A nonparametric Mann–Whitney U test was used to compare demographic differences between patients and controls. For group quantitative analysis, a mixed linear analysis was used. RNFL parameters and foveal thickness were correlated with the SARA and visual acuity using Pearson’s correlation test, while the relationship between the OCT parameters and disease duration was analysed using Spearman’s rank correlation test.
Changes in RNFL thickness from baseline were assessed in 20 patients who had at least one follow-up visit using also a mixed linear analysis using the time as a variable and accounting for expected minimal age-related RNFL thinning [28].
A p-value <0.05 was considered statistically significant in all analyses.

3. Results

3.1. Cohort Description

A total of 48 Caucasian affected individuals from 42 unrelated families, all of Irish descent, were included. There was a slight predominance of males (n = 26, 54.2%).
Of these, 26 individuals (54.2%) had no relevant family history. The remaining 22 cases (43.8%) were familial with inheritance compatible with an autosomal recessive mode in all but one family (patient 18, Table 1), where a pseudo-dominant pattern with disease transmission from one generation to the next was observed. In this family, the mother and a number of siblings were affected, while the father was a carrier.
The age-at-symptom-onset ranged between 4–40 years (mean 13.8 ± 8.1), while disease duration varied between 5–43 years (mean 19.5 ± 9.9). The mean age at assessment was 33.4 ± 13 years (range 18–63).
The demographic and clinical data of FRDA patients are shown in Table 1.
In all affected FRDA individuals, gait instability was a presenting symptom. All patients displayed variable degrees of ataxia and the majority (36/48, 75%) required a wheelchair for mobilising with usage ranging from occasional to all the time. Cardiomyopathy in its hypertrophic form was documented with an echocardiogram in 21/48 (43.8%), while 10 individuals (20.8%) had diabetes. A small proportion, 6/48 (12.5%), had hearing loss and of the 18 individuals with scoliosis 10 patients had prior surgery (37.5%).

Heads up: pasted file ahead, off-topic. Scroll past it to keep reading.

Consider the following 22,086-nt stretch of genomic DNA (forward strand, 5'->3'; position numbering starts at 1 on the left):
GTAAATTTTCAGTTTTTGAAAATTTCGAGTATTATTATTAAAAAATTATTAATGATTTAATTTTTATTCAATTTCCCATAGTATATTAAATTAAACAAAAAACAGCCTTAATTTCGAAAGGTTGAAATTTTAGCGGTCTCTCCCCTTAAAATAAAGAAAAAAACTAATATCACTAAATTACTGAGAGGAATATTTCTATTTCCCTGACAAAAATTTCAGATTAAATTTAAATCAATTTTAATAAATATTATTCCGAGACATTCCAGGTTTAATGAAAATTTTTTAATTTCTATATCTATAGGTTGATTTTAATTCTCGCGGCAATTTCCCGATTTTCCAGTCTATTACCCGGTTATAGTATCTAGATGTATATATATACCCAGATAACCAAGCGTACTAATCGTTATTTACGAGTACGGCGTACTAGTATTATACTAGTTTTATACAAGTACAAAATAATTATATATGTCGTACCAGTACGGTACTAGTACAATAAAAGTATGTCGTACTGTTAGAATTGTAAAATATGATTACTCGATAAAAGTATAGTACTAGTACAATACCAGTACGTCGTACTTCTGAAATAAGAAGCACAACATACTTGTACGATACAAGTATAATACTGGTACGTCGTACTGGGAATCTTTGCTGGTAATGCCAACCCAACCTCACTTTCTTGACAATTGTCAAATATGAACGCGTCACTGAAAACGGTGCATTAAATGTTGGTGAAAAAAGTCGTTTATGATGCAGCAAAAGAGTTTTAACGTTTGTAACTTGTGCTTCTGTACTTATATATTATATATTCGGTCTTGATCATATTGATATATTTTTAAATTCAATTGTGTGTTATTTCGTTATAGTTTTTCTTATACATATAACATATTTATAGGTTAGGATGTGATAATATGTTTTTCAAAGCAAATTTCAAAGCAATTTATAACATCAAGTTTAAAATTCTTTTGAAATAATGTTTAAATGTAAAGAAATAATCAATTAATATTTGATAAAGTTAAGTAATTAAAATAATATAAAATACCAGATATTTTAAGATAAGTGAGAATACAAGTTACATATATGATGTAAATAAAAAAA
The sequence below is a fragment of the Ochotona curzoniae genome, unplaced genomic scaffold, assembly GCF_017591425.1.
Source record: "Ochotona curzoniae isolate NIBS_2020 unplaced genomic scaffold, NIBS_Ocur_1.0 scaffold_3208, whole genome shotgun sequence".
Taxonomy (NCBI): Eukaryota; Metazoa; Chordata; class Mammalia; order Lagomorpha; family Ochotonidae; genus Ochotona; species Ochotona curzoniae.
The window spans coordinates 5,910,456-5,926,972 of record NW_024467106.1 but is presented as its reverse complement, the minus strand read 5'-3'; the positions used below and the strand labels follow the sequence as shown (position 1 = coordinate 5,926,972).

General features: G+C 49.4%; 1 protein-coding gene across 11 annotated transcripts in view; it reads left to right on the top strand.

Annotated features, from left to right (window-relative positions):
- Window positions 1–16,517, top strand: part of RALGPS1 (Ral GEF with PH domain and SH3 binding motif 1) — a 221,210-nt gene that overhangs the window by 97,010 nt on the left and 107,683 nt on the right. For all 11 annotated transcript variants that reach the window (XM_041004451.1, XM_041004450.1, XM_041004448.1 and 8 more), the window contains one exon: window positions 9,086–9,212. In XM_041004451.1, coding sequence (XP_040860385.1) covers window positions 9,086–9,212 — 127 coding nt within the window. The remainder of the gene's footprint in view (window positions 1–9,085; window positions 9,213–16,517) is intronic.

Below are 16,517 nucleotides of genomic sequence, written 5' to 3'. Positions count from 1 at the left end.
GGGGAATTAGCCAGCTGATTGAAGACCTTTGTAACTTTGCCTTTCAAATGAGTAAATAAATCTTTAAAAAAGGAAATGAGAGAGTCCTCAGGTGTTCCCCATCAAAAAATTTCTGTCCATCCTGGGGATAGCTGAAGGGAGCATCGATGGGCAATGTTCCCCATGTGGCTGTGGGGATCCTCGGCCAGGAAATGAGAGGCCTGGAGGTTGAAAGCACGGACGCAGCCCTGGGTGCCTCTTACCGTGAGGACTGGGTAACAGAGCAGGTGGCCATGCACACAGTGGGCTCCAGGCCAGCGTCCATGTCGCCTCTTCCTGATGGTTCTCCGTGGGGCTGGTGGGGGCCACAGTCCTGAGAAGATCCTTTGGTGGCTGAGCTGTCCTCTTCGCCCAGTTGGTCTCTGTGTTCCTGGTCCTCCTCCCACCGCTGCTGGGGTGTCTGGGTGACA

SARA was highly variable and ranged between 4.5–38/40 (mean 21.9/40 ± 8.5).

3.2. Ophthalmological Findings

Mean BCVA in FRDA patients was significantly lower compared to controls (p < 0.05); mean LogMar in the patient group was 0.26 ± 0.5 (range 0 to 3.0) vs. 0.03 ± 0.07 (range −0.0 to 0.3) in controls. In 30/48 patients (62.5%), LogMar VA was 0.2 or better.
The majority of FRDA patients (n = 32, 66.7%) had abnormal ocular motor findings (Table 2). Square wave jerks (SWJ) were documented in 28/48 (58%), while one individual had an ocular flutter. Less than half of individuals with FRDA had nystagmus (20/48, 41.7%).
Fundus examination revealed variable optic disc features ranging from essentially normal appearance to diffuse optic disc pallor; in 21/48 (43.8%) of patients, a variable degree of optic disc pallor was documented (Figure 1).

3.3. Optical Coherence Tomography

OCT data from all 48 FRDA were compared with those of 48 healthy controls (23 males; mean age at assessment 33.9 ± 10.2 years, range 16–63). There was no difference between patients and controls in terms of gender (p = 0.7) and age (p = 0.5).
In total four eyes were excluded from macular analysis due to poor image quality as a result of severe visual loss or fixation instability. Valid RNFL parameters data were obtained from 69 eyes.
The results of OCT studies are summarised in Table 2.
There was a statistically significant reduction in the average peripapillary RNFL thickness, as well as in all sectors except for the temporal in the patient group in comparison to controls (Table 3). The average macular and foveal thicknesses were also significantly reduced in patients, compared to controls.